Call it a coincidence if you want, or see it as confirmation of bias against black people at structural levels within society. A new study highlights this […]
Call it a coincidence if you want, or see it as confirmation of bias against black people at structural levels within society.
A new study highlights this gap, particularly with respect to social services. The result of the study’s findings: states with higher populations of black people are more likely to have less generous and more restrictive welfare benefits.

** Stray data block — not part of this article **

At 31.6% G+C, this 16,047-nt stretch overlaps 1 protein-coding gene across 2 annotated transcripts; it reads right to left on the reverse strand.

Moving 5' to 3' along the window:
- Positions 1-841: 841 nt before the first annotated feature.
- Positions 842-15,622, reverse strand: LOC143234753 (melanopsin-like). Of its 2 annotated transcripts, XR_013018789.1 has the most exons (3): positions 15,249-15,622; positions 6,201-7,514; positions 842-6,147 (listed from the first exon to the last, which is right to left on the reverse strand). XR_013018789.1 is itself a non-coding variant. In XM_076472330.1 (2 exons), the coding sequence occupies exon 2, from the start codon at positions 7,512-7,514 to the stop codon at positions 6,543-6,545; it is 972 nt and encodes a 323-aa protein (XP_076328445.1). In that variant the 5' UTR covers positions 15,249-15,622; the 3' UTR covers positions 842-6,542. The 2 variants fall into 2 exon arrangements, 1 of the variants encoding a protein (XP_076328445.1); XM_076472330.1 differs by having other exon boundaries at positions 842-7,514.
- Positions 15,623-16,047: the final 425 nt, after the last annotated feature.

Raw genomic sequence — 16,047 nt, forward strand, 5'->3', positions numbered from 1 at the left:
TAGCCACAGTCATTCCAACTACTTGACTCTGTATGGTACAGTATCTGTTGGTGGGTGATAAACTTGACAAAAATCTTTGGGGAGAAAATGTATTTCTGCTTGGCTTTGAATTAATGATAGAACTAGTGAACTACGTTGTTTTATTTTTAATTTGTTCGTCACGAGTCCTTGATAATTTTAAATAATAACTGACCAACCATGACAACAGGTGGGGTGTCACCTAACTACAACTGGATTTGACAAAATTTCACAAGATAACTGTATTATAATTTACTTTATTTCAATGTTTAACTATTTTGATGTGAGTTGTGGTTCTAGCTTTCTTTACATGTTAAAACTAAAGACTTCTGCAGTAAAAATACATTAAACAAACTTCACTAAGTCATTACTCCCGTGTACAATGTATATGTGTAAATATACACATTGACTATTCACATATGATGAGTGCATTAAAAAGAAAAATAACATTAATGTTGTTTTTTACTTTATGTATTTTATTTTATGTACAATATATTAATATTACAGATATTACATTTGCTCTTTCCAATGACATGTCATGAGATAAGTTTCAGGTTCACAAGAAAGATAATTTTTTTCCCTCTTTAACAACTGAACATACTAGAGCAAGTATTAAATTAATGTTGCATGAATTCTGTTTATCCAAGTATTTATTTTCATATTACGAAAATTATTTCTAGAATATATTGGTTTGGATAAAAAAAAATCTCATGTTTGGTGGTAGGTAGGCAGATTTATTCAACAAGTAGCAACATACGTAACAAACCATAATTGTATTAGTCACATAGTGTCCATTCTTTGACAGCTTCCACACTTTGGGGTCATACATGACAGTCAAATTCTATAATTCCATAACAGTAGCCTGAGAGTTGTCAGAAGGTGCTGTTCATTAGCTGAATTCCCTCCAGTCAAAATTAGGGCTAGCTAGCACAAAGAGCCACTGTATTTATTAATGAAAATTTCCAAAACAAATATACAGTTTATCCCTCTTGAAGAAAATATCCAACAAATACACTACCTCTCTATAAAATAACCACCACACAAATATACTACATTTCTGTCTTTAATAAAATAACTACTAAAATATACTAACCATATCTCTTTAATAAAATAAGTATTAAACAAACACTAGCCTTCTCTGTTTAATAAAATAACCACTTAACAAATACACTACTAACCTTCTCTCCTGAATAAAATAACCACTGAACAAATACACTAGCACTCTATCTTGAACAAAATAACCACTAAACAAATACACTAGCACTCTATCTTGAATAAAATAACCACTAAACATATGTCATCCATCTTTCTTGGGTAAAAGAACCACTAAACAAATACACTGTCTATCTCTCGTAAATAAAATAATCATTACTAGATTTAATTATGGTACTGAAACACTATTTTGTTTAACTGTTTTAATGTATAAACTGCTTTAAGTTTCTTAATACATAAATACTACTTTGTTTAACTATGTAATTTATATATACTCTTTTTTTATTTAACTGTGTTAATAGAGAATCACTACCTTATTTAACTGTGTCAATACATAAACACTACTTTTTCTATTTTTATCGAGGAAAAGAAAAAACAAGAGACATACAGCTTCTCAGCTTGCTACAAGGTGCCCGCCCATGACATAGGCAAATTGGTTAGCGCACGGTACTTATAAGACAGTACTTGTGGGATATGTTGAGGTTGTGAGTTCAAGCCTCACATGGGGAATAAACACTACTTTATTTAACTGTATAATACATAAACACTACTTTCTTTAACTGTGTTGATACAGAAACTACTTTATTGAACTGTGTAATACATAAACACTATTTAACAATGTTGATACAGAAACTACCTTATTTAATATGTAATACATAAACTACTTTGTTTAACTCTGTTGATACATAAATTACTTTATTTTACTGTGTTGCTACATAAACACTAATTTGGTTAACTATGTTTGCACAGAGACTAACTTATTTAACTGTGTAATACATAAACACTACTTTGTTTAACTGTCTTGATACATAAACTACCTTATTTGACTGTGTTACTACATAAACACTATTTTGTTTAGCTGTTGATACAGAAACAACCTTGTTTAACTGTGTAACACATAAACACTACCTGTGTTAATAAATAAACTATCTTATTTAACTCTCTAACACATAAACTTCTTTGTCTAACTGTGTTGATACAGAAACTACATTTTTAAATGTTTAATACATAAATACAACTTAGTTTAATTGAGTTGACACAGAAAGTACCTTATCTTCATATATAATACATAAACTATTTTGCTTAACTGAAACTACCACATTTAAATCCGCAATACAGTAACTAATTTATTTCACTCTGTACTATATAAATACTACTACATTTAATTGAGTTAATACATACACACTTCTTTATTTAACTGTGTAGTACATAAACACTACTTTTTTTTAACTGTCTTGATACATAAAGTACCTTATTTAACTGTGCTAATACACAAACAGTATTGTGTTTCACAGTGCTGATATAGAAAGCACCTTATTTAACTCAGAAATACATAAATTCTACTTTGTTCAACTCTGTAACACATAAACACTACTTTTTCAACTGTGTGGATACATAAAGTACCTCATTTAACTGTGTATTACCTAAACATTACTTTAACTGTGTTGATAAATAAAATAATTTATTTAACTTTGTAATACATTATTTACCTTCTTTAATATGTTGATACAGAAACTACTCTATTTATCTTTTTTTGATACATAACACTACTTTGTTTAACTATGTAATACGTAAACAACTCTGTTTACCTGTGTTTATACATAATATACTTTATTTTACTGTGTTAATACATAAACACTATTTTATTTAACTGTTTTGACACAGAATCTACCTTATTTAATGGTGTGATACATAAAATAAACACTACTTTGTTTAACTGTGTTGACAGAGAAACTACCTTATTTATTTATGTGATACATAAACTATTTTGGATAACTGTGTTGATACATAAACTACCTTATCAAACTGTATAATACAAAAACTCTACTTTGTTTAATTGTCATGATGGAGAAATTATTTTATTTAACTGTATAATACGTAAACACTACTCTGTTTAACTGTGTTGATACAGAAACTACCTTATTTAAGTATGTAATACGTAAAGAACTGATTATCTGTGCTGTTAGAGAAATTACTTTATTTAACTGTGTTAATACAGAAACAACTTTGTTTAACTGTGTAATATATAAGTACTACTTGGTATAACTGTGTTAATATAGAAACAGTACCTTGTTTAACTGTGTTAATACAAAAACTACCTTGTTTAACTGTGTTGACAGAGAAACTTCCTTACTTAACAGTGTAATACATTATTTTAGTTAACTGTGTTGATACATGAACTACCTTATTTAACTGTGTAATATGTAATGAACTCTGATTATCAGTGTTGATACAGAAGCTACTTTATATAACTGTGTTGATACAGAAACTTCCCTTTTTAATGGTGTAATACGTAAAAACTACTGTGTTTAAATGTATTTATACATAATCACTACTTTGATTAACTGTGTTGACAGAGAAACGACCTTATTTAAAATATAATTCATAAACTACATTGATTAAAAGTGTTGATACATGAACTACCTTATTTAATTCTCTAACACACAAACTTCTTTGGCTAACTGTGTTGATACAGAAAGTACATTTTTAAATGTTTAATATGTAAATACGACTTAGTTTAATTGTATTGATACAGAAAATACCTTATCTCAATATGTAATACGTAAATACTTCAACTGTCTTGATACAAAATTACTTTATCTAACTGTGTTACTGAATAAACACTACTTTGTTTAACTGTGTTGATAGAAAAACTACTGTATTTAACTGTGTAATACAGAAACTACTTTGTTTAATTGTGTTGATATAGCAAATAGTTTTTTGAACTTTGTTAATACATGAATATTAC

State welfare policies subject all families, regardless of their race, to the same rules.
But the majority of black people live in states with the lowest proportion of families receiving cash assistance. African Americans are at a practical disadvantage as a result of that population distribution, [Heather Hahn, a senior fellow at the Urban Institute and co-author of the study said].
“The effects of these policies are not race neutral because we aren’t geographically dispersed evenly by race,” she said.
Here’s how Welfare works: states get to determine the amount of cash assistance that they provide to families in poverty. Each state has differing approaches to supporting needy families. Color blind? Maybe. But consider that attitudes about poverty and the poor are shaped by stereotypes about race.
Learn more about the study described in the Washington Post here.